If you wouldn't drastically ramp up your athletic training intensity levels when you are healthy, why would you even think about doing it when your knee (or knees) have just underwent the "Armageddon" of knee surgeries? Yet many of us continue to push ourselves or allow our bodies to be contorted well beyond what is immediately and prudently possible and conceivable.

It is time to take a step back, folks, and consider what we would and should be doing if we were healthy and in training---we would take it slowly and build from there. Now that we are undergoing recovery and are dealing with an traumatized knee or knees, why would we not do the same---take it gently---take it to the point of discomfort and no more----until our knee is acclimated to it and says that it is "OK" to go a little bit further?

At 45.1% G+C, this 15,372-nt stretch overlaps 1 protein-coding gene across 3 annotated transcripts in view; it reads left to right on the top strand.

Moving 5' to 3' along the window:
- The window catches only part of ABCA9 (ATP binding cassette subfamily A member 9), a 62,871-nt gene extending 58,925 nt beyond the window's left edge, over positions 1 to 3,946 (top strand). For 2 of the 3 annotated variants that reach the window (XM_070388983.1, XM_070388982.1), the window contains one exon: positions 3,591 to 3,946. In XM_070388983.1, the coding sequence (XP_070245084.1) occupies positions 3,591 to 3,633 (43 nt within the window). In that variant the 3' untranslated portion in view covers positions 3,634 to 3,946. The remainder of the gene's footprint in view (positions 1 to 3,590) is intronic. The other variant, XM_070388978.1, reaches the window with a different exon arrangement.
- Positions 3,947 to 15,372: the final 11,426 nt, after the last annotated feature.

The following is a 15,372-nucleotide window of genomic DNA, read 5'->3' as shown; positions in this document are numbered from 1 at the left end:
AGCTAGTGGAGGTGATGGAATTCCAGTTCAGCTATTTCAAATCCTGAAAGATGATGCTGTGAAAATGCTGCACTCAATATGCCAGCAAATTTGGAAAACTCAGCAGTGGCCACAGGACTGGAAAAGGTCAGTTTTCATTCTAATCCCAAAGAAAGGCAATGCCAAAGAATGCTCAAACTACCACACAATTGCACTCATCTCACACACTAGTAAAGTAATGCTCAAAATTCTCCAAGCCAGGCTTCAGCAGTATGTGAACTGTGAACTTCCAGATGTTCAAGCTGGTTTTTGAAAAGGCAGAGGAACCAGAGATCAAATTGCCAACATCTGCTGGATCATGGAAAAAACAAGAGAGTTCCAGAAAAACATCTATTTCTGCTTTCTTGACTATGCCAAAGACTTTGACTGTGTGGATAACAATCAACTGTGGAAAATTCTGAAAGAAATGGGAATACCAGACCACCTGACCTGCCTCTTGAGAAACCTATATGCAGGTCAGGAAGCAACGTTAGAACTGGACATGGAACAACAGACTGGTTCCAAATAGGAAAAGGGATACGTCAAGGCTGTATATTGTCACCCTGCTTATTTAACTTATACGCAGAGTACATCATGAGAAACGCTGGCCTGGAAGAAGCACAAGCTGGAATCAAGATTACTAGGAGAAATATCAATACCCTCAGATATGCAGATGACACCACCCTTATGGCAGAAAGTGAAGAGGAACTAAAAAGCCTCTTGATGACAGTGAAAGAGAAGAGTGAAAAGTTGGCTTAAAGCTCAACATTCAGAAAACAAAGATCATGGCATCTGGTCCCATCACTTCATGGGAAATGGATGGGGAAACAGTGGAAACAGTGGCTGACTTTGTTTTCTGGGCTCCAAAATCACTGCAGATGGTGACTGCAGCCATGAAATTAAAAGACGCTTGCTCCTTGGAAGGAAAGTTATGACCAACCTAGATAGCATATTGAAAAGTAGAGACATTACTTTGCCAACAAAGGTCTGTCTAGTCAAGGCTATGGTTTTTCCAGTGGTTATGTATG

Common sense tell us that, as athletes, we take care of our bodies and take equal care to exercise in a manner that can challenge our body but does not bring it harm. Overuse injuries can cause our training to have to be shut down. Why wouldn't we be thinking the same---even being even more cautious---after having a surgical battle fought in our knee joint or joints?

Patience, people, patience. Successful training for a marathon is not done overnight or even in a month. Recovering from a TKR or a BTKR is not done in a month, two months, or even four----so why push it, why stress over it, and why allow somebody else to hurt you, when your body is pleading for gentility and rest?

Take a step back, think about it, and think of your recovery not only as a type of marathon training, but actually the marathon itself. Take your time, take it gently, and use common sense. If you wouldn't think about doing it when you were healthy, why would you think about doing it after what has been surgically done to your knee? Remember, it is not "NO PAIN, NO GAIN", but rather, NO PAIN, MORE GAIN."